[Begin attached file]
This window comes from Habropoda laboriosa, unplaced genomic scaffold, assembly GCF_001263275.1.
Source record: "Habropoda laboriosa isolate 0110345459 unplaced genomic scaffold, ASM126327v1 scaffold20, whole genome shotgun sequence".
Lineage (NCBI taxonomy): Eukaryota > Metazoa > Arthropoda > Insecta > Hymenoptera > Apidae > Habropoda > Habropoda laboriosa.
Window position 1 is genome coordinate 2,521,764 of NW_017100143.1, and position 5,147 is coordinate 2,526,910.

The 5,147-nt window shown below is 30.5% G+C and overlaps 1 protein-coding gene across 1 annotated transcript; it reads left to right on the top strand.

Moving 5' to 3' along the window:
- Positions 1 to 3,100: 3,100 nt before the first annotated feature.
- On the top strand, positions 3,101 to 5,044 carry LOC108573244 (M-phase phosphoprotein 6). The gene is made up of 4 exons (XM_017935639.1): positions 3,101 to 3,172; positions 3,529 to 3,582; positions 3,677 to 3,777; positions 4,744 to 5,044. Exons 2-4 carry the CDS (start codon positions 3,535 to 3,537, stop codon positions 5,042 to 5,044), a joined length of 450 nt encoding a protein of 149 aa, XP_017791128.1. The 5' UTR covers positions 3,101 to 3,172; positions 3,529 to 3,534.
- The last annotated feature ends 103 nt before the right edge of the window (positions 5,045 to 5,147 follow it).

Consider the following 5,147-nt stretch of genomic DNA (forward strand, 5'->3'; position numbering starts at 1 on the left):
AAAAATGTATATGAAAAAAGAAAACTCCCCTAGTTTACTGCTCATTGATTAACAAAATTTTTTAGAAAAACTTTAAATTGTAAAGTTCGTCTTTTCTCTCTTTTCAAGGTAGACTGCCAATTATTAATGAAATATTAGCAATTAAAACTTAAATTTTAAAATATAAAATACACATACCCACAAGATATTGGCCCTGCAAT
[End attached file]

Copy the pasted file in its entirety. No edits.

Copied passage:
This window comes from Habropoda laboriosa, unplaced genomic scaffold, assembly GCF_001263275.1.
Source record: "Habropoda laboriosa isolate 0110345459 unplaced genomic scaffold, ASM126327v1 scaffold20, whole genome shotgun sequence".
Lineage (NCBI taxonomy): Eukaryota > Metazoa > Arthropoda > Insecta > Hymenoptera > Apidae > Habropoda > Habropoda laboriosa.
Window position 1 is genome coordinate 2,521,764 of NW_017100143.1, and position 5,147 is coordinate 2,526,910.

The 5,147-nt window shown below is 30.5% G+C and overlaps 1 protein-coding gene across 1 annotated transcript; it reads left to right on the top strand.

Moving 5' to 3' along the window:
- Positions 1 to 3,100: 3,100 nt before the first annotated feature.
- On the top strand, positions 3,101 to 5,044 carry LOC108573244 (M-phase phosphoprotein 6). The gene is made up of 4 exons (XM_017935639.1): positions 3,101 to 3,172; positions 3,529 to 3,582; positions 3,677 to 3,777; positions 4,744 to 5,044. Exons 2-4 carry the CDS (start codon positions 3,535 to 3,537, stop codon positions 5,042 to 5,044), a joined length of 450 nt encoding a protein of 149 aa, XP_017791128.1. The 5' UTR covers positions 3,101 to 3,172; positions 3,529 to 3,534.
- The last annotated feature ends 103 nt before the right edge of the window (positions 5,045 to 5,147 follow it).

Consider the following 5,147-nt stretch of genomic DNA (forward strand, 5'->3'; position numbering starts at 1 on the left):
AAAAATGTATATGAAAAAAGAAAACTCCCCTAGTTTACTGCTCATTGATTAACAAAATTTTTTAGAAAAACTTTAAATTGTAAAGTTCGTCTTTTCTCTCTTTTCAAGGTAGACTGCCAATTATTAATGAAATATTAGCAATTAAAACTTAAATTTTAAAATATAAAATACACATACCCACAAGATATTGGCCCTGCAAT